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I am posting some advice I have given a member of TEAM (The Employment Agents Movement), and which I have been permitted to share.

THE QUESTION:

Is there any circumstance you can give a bad reference on an employee? The last I knew it was acceptable if it was backed up by facts say there person had a punctuality problem and it was recorded and they were dismissed for poor punctuality, under those circumstances you could and should say something?

MY ANSWER:

The answer to your question is “yes”. There is no law that says that an adverse reference may not be given.

The concern with references is always that there may be some comeback against the person giving the reference, whether from an employer who receives a good reference about an employee, or from the former employee who feels aggrieved by a poor reference and its consequences. Legal action may therefore lie as a result. A reference that is factually accurate will be safer, albeit that a former employee who takes legal action is likely to argue that the person giving the reference was primarily motivated by malice. Claims made on this basis have succeeded.

Care should also be taken to avoid unlawful discrimination or negligence: there was a case a couple of years ago about a lecturer about whom there had been incorrectly said to have been “safeguarding concerns”, and whose job offer was withdrawn.  He won damages against the giver of the reference.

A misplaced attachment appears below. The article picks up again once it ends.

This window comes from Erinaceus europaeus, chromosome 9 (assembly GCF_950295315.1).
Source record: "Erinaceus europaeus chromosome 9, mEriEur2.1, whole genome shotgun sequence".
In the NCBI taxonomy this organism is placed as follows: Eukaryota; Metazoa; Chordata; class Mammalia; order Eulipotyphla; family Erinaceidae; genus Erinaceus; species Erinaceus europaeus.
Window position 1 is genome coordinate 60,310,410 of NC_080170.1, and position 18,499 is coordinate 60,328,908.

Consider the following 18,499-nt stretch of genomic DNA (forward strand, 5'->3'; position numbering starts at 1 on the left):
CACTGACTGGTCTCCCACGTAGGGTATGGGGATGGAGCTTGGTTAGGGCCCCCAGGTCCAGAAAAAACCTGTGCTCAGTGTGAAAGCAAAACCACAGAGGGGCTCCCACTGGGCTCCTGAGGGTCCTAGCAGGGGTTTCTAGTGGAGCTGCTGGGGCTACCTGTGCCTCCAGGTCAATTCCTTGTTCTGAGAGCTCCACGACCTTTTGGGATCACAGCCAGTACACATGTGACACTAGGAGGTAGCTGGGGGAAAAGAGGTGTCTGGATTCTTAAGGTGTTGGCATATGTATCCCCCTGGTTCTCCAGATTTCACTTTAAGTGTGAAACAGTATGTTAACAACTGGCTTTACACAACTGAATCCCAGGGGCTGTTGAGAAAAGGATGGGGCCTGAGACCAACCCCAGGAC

I expect that in practice many former employers/HR departments will prefer to give no reference rather than an unfavourable reference. This may speak for itself. Alternatively, in the circumstance you describe a simple statement of the fact of dismissal and the reason for the dismissal (without going into the facts behind those reasons) is often all that will be given.

Graeme reaches the summit!

November 4th, 2013

STOP PRESS!

 

10.35am, Monday 4 November 2013.

We have just received a text message fom Graeme Quar.  He is at the top of Ras Dashen, Ethiopia’s highest mountain!

As you all know, Grame is taking part in a  trek to the summit of 4,550 metre Ras Dashen to mark the 25th anniversary of the Send A Cow Charity.  Graeme is one of the small team making the ascent, and has set himself the ambitious target of raising £100 for each of the charity’s 25 years – £2,500.

To date, Graeme has raised almost £2,300 (including Gift Aid): it is not too late (hint!) for you to make a donation: http://www.justgiving.com/trekgraeme